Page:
Skip to content. | Skip to navigation

Personal tools
You are here: Home topics SMEs Capital requirements: no regulation before impact assessment, say SMEs

Capital requirements: no regulation before impact assessment, say SMEs

22 April 2010
by UEAPME -- last modified 05 May 2010

The new capital requirements for the banking sector risk harming SME finance unless their impact on the real economy is assessed beforehand and their scope is fine-tuned to target riskier activities, according to UEAPME, the European craft and SME employers’ organisation.


Responding to a consultation launched by the European Commission, UEAPME stressed the need for an
all-encompassing and independent impact assessment to be carried out prior to any legislative initiative. The organisation also called against an increase in capital requirements for normal retail or SME loans and against the introduction of a “general leverage ratio”, which would hold back lower-risk financial products that are widely used by
small enterprises. In its reply, UEAPME also wrote that the pro-cyclical effects of Basel II rules and IFRS accounting standards must be reduced, and praised cooperative banks and savings banks for their role in providing access to finance for SMEs.*

“As the debate on new capital requirements for banks moves from theory to practice, a specific assessment on the impact of regulatory changes on the real economy is neither available nor foreseen. This is unacceptable for European SMEs”, said *Gerhard Huemer, Director for
Economic and Fiscal Policy at UEAPME. “Some proposals made so far by the Basel Committee and by the European Commission seem to have been written with the head in the clouds and could severely reduce the provision of financing to the real economy. This would be adding insult to injury for small businesses. Policymakers should not proceed further
until the potential impact of the proposals made is clarified, and capital requirements must be modified not to hamper SME loans. Such important decisions must be based on hard data”, he continued.

The only impact assessment study announced at the moment is too narrow and not sufficient, continued Mr Huemer, and even banks do not seem to be able to come up with figures on how new capital requirements will affect their lending activities. A new, encompassing and independent
study is therefore required. Ideally, this study would deal with both the macro and micro economic impact of the new rules, including a specific evaluation of the consequences for SME finance.

Commenting on the specific proposals made so far, UEAPME singled out the introduction of a “general leverage ratio” as one of the most worrying prospects for SMEs. Under this clause, a general ceiling for borrowing against capital would be introduced and applied to all financial
products regardless of their risk class. Such a rule would inevitably provide incentives to take more risks and disadvantages for SME loans, which have lower risk and also lower profit margins. A “general leverage ratio” should therefore be avoided, wrote UEAPME. Should this not be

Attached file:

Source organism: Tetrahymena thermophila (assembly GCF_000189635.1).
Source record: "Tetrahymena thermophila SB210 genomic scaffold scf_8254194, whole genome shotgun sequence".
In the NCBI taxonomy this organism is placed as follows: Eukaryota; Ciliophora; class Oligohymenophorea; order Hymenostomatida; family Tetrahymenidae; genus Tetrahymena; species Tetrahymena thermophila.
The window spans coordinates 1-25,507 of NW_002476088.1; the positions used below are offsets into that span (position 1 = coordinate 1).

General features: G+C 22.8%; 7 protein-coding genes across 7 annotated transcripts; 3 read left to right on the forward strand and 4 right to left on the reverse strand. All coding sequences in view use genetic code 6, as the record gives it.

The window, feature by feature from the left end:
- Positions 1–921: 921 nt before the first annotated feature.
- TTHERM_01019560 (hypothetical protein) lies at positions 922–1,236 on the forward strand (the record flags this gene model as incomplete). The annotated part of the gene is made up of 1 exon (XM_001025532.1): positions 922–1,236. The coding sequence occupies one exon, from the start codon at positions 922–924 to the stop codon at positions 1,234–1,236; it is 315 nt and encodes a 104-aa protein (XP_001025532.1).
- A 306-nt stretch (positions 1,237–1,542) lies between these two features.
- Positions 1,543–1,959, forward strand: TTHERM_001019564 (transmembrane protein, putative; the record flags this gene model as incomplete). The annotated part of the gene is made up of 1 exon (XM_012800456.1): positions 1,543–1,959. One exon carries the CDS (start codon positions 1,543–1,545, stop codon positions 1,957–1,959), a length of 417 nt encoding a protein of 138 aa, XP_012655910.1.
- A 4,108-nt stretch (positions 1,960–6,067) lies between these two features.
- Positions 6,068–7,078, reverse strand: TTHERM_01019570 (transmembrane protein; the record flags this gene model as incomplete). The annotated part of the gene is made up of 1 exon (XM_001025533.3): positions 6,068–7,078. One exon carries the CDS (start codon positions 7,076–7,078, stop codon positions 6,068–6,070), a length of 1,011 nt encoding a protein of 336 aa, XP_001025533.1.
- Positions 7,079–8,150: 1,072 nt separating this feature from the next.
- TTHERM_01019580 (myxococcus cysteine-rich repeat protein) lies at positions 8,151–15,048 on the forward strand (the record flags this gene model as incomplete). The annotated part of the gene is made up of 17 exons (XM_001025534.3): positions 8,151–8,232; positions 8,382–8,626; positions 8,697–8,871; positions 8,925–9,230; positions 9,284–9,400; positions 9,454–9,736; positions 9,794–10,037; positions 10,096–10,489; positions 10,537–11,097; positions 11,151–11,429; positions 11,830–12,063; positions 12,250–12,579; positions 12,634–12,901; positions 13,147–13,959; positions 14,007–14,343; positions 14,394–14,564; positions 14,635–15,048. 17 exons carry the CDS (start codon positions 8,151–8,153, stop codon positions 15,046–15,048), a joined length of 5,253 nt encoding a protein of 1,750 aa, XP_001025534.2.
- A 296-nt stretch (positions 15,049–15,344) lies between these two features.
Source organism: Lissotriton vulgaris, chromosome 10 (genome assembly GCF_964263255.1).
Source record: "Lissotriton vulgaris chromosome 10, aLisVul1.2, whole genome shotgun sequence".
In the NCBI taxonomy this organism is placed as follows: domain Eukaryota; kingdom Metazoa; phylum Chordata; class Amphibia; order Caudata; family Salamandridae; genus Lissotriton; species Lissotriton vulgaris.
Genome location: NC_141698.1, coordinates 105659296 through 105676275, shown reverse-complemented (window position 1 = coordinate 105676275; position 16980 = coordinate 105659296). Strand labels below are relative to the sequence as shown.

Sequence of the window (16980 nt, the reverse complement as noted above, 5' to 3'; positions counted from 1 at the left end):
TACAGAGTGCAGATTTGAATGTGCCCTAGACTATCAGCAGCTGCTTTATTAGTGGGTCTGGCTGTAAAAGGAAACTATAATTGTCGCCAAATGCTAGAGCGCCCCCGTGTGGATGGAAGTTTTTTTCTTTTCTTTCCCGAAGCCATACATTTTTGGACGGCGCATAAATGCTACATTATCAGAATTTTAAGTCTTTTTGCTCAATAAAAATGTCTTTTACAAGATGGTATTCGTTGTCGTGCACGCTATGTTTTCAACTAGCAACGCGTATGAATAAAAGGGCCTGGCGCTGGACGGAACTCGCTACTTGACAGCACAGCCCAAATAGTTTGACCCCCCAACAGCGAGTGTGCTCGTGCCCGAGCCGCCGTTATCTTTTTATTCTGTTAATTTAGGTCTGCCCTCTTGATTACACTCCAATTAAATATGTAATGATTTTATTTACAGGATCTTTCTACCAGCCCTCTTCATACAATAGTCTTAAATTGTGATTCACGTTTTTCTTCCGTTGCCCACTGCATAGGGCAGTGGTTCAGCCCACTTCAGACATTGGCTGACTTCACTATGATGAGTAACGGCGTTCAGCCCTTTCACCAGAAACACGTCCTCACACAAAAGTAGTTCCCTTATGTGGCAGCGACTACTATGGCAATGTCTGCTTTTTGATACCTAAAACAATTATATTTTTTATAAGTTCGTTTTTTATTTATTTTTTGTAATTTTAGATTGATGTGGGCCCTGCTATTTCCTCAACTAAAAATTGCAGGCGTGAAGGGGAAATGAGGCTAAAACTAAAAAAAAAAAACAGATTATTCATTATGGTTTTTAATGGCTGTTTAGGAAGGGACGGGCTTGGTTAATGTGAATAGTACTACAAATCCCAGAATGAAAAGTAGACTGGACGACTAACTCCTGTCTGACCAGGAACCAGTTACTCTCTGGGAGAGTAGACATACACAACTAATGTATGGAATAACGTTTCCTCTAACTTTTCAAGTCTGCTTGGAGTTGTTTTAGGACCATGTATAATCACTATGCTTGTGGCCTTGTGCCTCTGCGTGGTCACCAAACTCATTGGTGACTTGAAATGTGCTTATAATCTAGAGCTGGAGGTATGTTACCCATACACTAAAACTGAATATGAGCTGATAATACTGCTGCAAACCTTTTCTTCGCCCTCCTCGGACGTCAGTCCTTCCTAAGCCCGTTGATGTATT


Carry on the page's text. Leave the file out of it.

possible, the ceiling must be applied only to pure investment banking activities, and an exemption must be carved out for less risky retail and SME loans.

On the increase of capital requirements, UEAPME is in favour as long as the extension is targeted and reasonable, explained Mr Huemer. “Capital requirements can and should be increased for the products that caused the current crisis, such as the trading book and sophisticated products, but certainly not for normal retail or SME loans. This would diminish the capacity of the financial system to provide financing to the real economy and to small businesses”, he said. Another key concern for SMEs are the pro-cyclical effects of Basel II rules, which were amplified by the introduction of IFRS accounting standards. “Pro-cyclical effects must be dampened. For instance, we would support the introduction of ‘dynamic provisioning’ rules forcing financial institutions to build-up reserves in good economic times”, stated Mr Huemer.

Finally, UEAPME spoke against the exclusion of the typical own resources of local and regional cooperative banks and saving banks from “tier 1” capital, the core measure of a bank’s strength that determines its lending capacity. SMEs in countries with a highly decentralised banking system fared relatively better throughout the crisis compared to those
in countries where SME finance is dominated by commercial banks, stressed Mr Huemer. “Excluding cooperative and savings banks’ own resources from ‘tier 1’ capital would reduce the availability of credit for SMEs in many regions of Europe. This could destroy the first timid signs of economic recovery that we are witnessing at the moment”, he

UEAPME is the employers' organisation representing exclusively crafts, trades and SMEs from the EU and accession countries at European level. UEAPME has 82 member organisations covering over 12 million enterprises with 55 million employees. UEAPME is a European Social Partner.

UEAPME - European SMEs employers' association